The first public objections have been filed against applications for the .gay generic top-level domain.
Abdulaziz Al-Zoman reckons .gay shouldn’t be allowed because being gay is “against the law and public morality” in many countries, according to a comment that he filed against all four .gay applications.
Here’s the whole comment:
ICANN is dealing and playing a very strong role in worldwide public policies. It sets global public Internet-related policies that effect many worldwide societies and communities with verity of values and cultures. Therefore, ICANN MUST adhere and respect these cultures and values and not to impose its own “western” culture and values to other communities.
If “gay” is an accepted activity in USA it does not mean it is also accepted or welcomed elsewhere. ICANN should not enforce western culture and values into other societies. It should not ignore other society’s values. If the new gTLD programs had been limited to the United States, the homeland of ICANN, then it might be accepted to have the applied-for gTLDs strings (.gay). In spite of this, even if these strings (.gay) represent a permitted western standard of expressions, ICANN should not impose it globally upon the rest of the world. ICANN should not ignore the fact that activities related to this string are considered criminal act or unlawful in some parts of the world. Furthermore, ICANN should stick to GAC principles that call for respecting the sensitivity regarding terms with national, cultural, geographic and religious significance.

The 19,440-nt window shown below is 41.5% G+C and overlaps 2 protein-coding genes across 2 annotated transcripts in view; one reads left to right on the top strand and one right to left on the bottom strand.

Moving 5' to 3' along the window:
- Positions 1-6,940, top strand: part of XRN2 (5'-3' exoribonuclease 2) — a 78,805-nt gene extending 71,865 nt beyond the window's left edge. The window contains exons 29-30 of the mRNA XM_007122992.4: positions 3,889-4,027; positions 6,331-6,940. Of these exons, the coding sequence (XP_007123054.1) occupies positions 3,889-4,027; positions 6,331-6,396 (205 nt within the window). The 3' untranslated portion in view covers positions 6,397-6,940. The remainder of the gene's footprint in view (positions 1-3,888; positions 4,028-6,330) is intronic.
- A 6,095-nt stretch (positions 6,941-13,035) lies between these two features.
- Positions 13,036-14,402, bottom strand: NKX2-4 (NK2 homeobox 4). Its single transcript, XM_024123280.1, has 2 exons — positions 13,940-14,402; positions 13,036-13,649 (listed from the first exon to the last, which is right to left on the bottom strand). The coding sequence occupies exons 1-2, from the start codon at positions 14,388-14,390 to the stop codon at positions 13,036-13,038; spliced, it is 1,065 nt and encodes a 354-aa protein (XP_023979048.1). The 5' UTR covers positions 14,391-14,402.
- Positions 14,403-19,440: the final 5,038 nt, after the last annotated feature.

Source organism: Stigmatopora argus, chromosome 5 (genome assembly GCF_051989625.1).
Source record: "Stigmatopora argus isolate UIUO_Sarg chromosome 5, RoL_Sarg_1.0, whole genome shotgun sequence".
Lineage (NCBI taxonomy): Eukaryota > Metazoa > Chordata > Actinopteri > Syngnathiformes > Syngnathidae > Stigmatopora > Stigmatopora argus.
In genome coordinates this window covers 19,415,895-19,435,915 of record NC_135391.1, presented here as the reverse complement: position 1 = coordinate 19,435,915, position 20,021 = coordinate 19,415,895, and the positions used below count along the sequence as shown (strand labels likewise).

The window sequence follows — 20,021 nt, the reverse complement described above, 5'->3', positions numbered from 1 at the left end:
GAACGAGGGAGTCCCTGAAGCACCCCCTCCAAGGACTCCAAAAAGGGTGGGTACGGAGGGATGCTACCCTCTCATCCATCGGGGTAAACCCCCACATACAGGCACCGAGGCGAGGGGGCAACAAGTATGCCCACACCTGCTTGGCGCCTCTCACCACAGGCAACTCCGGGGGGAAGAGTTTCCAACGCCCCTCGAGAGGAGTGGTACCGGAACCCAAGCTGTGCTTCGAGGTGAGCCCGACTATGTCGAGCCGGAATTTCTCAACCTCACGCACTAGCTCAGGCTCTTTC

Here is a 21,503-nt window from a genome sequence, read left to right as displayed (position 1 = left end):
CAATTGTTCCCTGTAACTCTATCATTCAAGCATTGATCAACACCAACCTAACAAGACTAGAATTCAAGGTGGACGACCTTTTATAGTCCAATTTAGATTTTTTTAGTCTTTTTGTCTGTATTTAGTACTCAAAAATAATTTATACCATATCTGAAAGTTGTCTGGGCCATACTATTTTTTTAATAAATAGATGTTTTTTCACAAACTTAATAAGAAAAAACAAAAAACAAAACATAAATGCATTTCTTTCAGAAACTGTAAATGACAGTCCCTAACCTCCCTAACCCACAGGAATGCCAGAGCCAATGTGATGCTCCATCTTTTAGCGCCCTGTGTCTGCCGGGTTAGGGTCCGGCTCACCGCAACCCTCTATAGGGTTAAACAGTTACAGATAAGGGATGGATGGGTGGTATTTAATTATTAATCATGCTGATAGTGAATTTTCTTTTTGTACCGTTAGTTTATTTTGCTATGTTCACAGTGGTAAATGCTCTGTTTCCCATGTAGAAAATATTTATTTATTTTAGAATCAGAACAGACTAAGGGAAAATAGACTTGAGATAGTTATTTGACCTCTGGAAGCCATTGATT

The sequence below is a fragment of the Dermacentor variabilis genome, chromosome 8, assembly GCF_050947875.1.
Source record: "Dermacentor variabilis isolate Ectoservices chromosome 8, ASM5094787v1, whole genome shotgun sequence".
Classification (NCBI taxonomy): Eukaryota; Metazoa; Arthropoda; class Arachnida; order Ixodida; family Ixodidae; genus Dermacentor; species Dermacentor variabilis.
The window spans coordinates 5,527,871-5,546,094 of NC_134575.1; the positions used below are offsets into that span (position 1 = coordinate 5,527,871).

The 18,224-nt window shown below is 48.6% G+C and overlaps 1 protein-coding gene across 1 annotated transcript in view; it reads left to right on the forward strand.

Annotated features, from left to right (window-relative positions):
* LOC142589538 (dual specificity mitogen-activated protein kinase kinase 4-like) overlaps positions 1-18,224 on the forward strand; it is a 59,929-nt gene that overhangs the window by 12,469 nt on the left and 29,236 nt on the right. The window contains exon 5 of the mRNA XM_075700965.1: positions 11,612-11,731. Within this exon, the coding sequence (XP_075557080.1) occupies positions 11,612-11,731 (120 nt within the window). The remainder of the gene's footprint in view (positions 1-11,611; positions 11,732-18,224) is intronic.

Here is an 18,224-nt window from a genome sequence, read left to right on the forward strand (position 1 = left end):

The applied-for gTLD string (gay) is not welcomed in many societies and communities and is against the law and public morality. ICANN should work for the benefit of all societies. It should not indulge itself in prompting and expanding western culture on the Internet. If it is really desired and needed in the ICANN home community (USA), then it can be provided under the .us TLD (e.g., gay.us) but not in the worldwide root space.
Al-Zoman appears to be referring to Saudi society, which has about as slim a grasp on morality as you’ll find anywhere in the world.
Sadly, his comments are likely a precursor to a battle within ICANN’s Governmental Advisory Committee over whether a formal GAC objection to .gay should be filed.
This is Big Question stuff.
Should ICANN operate according to the internet’s principles of openness, fairness and inclusion, or should it make its decisions based on demands emerging from medieval, theocratic backwaters?
You can probably guess what my opinion is.